Slider fishing – a bit of a forgotten art?

With more in-vogue tactics being far more prevalent on many waters nowadays I think it’s fair to say that, yes, it is a bit of a forgotten art. However, retail giant Benwick Sports has teamed up with UK tackle manufacturer Tri-Cast to produce this – the 14ft Trilogy XS Super Slider.

I’ve dabbled a little (and I mean a little bit) with slider fishing before. However, I would say straight from the start that it’s not a tactic I would consider myself to be proficient in. It certainly is a bit of an art form, but luckily today I’m out with MF editor and former World Champion, Dave Wesson. Dave won the 1991 World Championships fishing this very tactic in Ireland, so who better to have with me for a bit of a nostalgic slider fishing session. 

My day starts with a trip to Lane’s Tackle shop to pick up a few accessories and some maggots. Lane’s is my local and their bait has always been highly regarded by many, myself included. With some micro swivels, beads, extra shot and a few other particulars paid for I leave the shop with my slider fishing essentials and head to Meadowlands to get set up and ready for the session.The rod first of all then – well, it’s made by Tri-Cast (exclusively for Benwick Sports) and is based on the famed Trilogy XS blank. However, it has been ‘tweaked’ to better suit this style of UK slider fishing. It’s purposely 14 feet in length to allow for faster line pick-up, meaning a better response (and therefore more hooked fish) on the strike, especially in deeper water. Tri-Cast describes it as a tippy action rod, before the extra power comes in through the middle section of the blank to cope with larger fish. It has been designed to be much more forgiving than a traditional slider rod which, if you’ve ever picked one up for a waggle, can be quite stiff, certainly the more Continental-orientated models anyway. Not ideal for UK slider fishing really and this new Tri-Cast model certainly does feel more forgiving and less intimidating.

One major issue the rod addresses is the rings on the tip section. With slider fishing you’ll be using a stop knot and with the trend having moved towards smaller, lighter rings that isn’t a combination that works perfectly for this style. So, for this rod, Tri-Cast has fitted slightly larger guides to the top section to allow the stop knot to pass more easily on the cast. This also helps to ensure the stop knot doesn’t get trapped and move at all, otherwise you could unintentionally alter the depth you’re fishing at, which wouldn’t be ideal of course.Tri-Cast also says that this would make a great stick float fishing rod, too, especially for targeting slightly larger fish, or with heavier stick floats as the line runs so well through the larger guides. The rod has a stated casting weight of up to 15g, with reel lines suggested up to 8lb.

On to the session then and getting the rig set up is the first port of call. Using one of Benwick Sports’ own slider floats from the Silverlite range, a 6g model is attached with a quick change slider adaptor at the base and stopped by a small plastic bead and stop knot. The 2ft 0.11mm hooklength is attached to the 4lb reel line via a micro swivel. This is just to help prevent any tangles or line twist, especially as we’re fishing mainly with a double maggot hook bait today.The bulk is the key – positioned around 3.5ft from the hook a bunch of AAA shot forms the main weight to cock the float. Between that bulk and the size 18 barbless hook sits another bulk of five No8 shot, which cocks the float perfectly to leave around 8mm of the orange bristle showing. Plumbing the depth is a bit of an art and after around 20 casts tweaking and changing the depth we get it spot on. The swim is around 13 feet deep (so it’s ideal slider territory) and the rig is set around 18 inches overdepth. It’s windy today and towing pretty hard so I want to try and keep some line (and the hook bait) on the deck.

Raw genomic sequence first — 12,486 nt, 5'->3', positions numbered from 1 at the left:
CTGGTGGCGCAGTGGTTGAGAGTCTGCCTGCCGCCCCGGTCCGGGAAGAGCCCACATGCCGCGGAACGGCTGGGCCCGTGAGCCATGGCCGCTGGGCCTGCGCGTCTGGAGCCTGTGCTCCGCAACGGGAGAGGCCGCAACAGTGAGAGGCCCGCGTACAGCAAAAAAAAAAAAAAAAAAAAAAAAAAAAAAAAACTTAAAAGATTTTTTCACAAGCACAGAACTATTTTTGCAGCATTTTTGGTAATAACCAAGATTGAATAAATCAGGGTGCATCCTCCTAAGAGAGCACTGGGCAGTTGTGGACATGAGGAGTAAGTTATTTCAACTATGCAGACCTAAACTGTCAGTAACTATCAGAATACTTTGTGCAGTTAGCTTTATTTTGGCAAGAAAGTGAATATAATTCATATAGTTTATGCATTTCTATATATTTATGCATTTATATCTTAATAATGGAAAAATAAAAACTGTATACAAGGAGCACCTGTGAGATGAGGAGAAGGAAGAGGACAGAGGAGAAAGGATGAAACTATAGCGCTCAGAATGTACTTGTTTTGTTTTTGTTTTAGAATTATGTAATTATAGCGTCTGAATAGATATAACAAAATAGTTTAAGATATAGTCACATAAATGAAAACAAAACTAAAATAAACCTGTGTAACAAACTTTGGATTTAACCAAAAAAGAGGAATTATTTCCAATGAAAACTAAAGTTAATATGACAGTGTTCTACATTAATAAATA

I kick-start the swim with a few small balls of fine, sweet fishmeal groundbait at around 25 yards where we’re fishing. Casting the rig takes some practice and it’s more of a lob than a cast to get the bulk and float to land on the surface neatly without any tangles. The first few casts just give me a feel for it, then the first bite on the slider follows and a nice Meadowlands skimmer hits the net. Feeding some small balls of groundbait starts to work well with regular bites and regular skimmers heading to the net, along with a few bigger Meadowlands residents as well. I must say it’s a very refreshing and rewarding way to be fishing! Okay the conditions and tow aren’t making it easy by any stretch, but in more favourable conditions I can imagine it’s a lovely way to spend a day on the bank.The rod feels plenty capable enough to fish at much longer range, but it’s also handling the soft-mouthed skimmers with absolutely minimal hook-pulls. Double red maggot certainly feels like the right hook bait choice and the small balls of groundbait keep the cold water skimmers interested. Dave hops on the box for a couple casts and soon looks right at home chucking that slider out into the expanse of water in front of us both.

I can well understand why Tri-Cast and Benwick have designed the rod this way and certainly from my (brief) slider session I quickly felt comfortable with it – powerful enough, yet forgiving enough. It’s a really enjoyable way of fishing and if it’s not something you have tried before then maybe get yourself out for an experimental slider session somewhere. I’m sure you’ll enjoy it just like I have today.

Check out the Benwick website for more details on the rod and its ranges of slider floats.

• Casting weight – 15g
• Line rating – up to 8lb

RRP: £299